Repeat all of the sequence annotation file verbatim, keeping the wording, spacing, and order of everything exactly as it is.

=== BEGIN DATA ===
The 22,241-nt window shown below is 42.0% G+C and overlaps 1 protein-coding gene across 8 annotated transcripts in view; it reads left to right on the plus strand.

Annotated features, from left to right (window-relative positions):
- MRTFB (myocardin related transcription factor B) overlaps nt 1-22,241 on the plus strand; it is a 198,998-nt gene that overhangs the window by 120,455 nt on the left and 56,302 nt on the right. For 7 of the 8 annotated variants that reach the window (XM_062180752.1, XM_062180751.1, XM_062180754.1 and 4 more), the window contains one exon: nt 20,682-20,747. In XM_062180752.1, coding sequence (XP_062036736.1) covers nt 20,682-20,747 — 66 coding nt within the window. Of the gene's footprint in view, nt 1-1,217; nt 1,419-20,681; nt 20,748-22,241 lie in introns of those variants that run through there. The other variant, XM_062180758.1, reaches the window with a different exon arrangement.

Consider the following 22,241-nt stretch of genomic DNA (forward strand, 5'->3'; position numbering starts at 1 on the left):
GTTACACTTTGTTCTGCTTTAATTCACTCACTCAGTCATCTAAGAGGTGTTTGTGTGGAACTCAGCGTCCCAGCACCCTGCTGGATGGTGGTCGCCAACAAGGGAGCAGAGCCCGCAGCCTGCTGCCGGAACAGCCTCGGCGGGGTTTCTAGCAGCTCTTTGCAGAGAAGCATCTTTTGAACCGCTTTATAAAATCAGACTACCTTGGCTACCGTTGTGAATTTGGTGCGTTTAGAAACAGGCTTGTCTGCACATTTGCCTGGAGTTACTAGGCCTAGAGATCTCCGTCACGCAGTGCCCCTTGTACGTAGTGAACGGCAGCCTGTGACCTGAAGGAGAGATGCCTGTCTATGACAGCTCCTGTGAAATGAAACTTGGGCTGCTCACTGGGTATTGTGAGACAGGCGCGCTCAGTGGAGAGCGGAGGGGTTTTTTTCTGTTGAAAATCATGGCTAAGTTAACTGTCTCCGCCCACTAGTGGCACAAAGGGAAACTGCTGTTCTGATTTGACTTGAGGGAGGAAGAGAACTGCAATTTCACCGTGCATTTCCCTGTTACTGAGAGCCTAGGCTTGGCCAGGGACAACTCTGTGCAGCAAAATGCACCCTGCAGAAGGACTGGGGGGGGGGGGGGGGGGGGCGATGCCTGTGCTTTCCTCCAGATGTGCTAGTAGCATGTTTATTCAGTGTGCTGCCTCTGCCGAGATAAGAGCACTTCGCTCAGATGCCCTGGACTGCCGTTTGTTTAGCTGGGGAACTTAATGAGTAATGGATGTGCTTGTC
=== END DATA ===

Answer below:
The 22,241-nt window shown below is 42.0% G+C and overlaps 1 protein-coding gene across 8 annotated transcripts in view; it reads left to right on the plus strand.

Annotated features, from left to right (window-relative positions):
- MRTFB (myocardin related transcription factor B) overlaps nt 1-22,241 on the plus strand; it is a 198,998-nt gene that overhangs the window by 120,455 nt on the left and 56,302 nt on the right. For 7 of the 8 annotated variants that reach the window (XM_062180752.1, XM_062180751.1, XM_062180754.1 and 4 more), the window contains one exon: nt 20,682-20,747. In XM_062180752.1, coding sequence (XP_062036736.1) covers nt 20,682-20,747 — 66 coding nt within the window. Of the gene's footprint in view, nt 1-1,217; nt 1,419-20,681; nt 20,748-22,241 lie in introns of those variants that run through there. The other variant, XM_062180758.1, reaches the window with a different exon arrangement.

Consider the following 22,241-nt stretch of genomic DNA (forward strand, 5'->3'; position numbering starts at 1 on the left):
GTTACACTTTGTTCTGCTTTAATTCACTCACTCAGTCATCTAAGAGGTGTTTGTGTGGAACTCAGCGTCCCAGCACCCTGCTGGATGGTGGTCGCCAACAAGGGAGCAGAGCCCGCAGCCTGCTGCCGGAACAGCCTCGGCGGGGTTTCTAGCAGCTCTTTGCAGAGAAGCATCTTTTGAACCGCTTTATAAAATCAGACTACCTTGGCTACCGTTGTGAATTTGGTGCGTTTAGAAACAGGCTTGTCTGCACATTTGCCTGGAGTTACTAGGCCTAGAGATCTCCGTCACGCAGTGCCCCTTGTACGTAGTGAACGGCAGCCTGTGACCTGAAGGAGAGATGCCTGTCTATGACAGCTCCTGTGAAATGAAACTTGGGCTGCTCACTGGGTATTGTGAGACAGGCGCGCTCAGTGGAGAGCGGAGGGGTTTTTTTCTGTTGAAAATCATGGCTAAGTTAACTGTCTCCGCCCACTAGTGGCACAAAGGGAAACTGCTGTTCTGATTTGACTTGAGGGAGGAAGAGAACTGCAATTTCACCGTGCATTTCCCTGTTACTGAGAGCCTAGGCTTGGCCAGGGACAACTCTGTGCAGCAAAATGCACCCTGCAGAAGGACTGGGGGGGGGGGGGGGGGGGGCGATGCCTGTGCTTTCCTCCAGATGTGCTAGTAGCATGTTTATTCAGTGTGCTGCCTCTGCCGAGATAAGAGCACTTCGCTCAGATGCCCTGGACTGCCGTTTGTTTAGCTGGGGAACTTAATGAGTAATGGATGTGCTTGTC